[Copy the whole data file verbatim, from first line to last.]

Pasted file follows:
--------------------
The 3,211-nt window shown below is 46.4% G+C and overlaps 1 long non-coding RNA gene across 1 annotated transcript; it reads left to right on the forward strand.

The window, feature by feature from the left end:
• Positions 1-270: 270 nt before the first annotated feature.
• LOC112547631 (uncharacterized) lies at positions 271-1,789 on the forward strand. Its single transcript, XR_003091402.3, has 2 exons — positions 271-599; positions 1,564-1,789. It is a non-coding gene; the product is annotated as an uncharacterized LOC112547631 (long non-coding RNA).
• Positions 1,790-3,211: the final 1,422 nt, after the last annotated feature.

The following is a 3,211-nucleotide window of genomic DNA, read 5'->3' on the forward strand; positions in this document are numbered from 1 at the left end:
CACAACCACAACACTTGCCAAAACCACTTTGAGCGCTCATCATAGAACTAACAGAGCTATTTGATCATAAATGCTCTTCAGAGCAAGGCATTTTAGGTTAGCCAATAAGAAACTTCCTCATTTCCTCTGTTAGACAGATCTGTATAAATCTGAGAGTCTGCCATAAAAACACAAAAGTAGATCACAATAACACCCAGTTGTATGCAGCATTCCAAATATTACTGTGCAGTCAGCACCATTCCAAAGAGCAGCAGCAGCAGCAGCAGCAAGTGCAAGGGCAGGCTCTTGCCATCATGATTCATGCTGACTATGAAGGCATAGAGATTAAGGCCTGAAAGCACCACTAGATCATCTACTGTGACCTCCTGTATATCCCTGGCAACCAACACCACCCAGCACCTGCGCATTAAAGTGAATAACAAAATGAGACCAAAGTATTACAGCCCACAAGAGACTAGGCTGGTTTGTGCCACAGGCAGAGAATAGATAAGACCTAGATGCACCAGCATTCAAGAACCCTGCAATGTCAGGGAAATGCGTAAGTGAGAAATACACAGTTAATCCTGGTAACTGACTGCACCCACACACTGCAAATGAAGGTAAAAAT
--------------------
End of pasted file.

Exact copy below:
The 3,211-nt window shown below is 46.4% G+C and overlaps 1 long non-coding RNA gene across 1 annotated transcript; it reads left to right on the forward strand.

The window, feature by feature from the left end:
• Positions 1-270: 270 nt before the first annotated feature.
• LOC112547631 (uncharacterized) lies at positions 271-1,789 on the forward strand. Its single transcript, XR_003091402.3, has 2 exons — positions 271-599; positions 1,564-1,789. It is a non-coding gene; the product is annotated as an uncharacterized LOC112547631 (long non-coding RNA).
• Positions 1,790-3,211: the final 1,422 nt, after the last annotated feature.

The following is a 3,211-nucleotide window of genomic DNA, read 5'->3' on the forward strand; positions in this document are numbered from 1 at the left end:
CACAACCACAACACTTGCCAAAACCACTTTGAGCGCTCATCATAGAACTAACAGAGCTATTTGATCATAAATGCTCTTCAGAGCAAGGCATTTTAGGTTAGCCAATAAGAAACTTCCTCATTTCCTCTGTTAGACAGATCTGTATAAATCTGAGAGTCTGCCATAAAAACACAAAAGTAGATCACAATAACACCCAGTTGTATGCAGCATTCCAAATATTACTGTGCAGTCAGCACCATTCCAAAGAGCAGCAGCAGCAGCAGCAGCAAGTGCAAGGGCAGGCTCTTGCCATCATGATTCATGCTGACTATGAAGGCATAGAGATTAAGGCCTGAAAGCACCACTAGATCATCTACTGTGACCTCCTGTATATCCCTGGCAACCAACACCACCCAGCACCTGCGCATTAAAGTGAATAACAAAATGAGACCAAAGTATTACAGCCCACAAGAGACTAGGCTGGTTTGTGCCACAGGCAGAGAATAGATAAGACCTAGATGCACCAGCATTCAAGAACCCTGCAATGTCAGGGAAATGCGTAAGTGAGAAATACACAGTTAATCCTGGTAACTGACTGCACCCACACACTGCAAATGAAGGTAAAAAT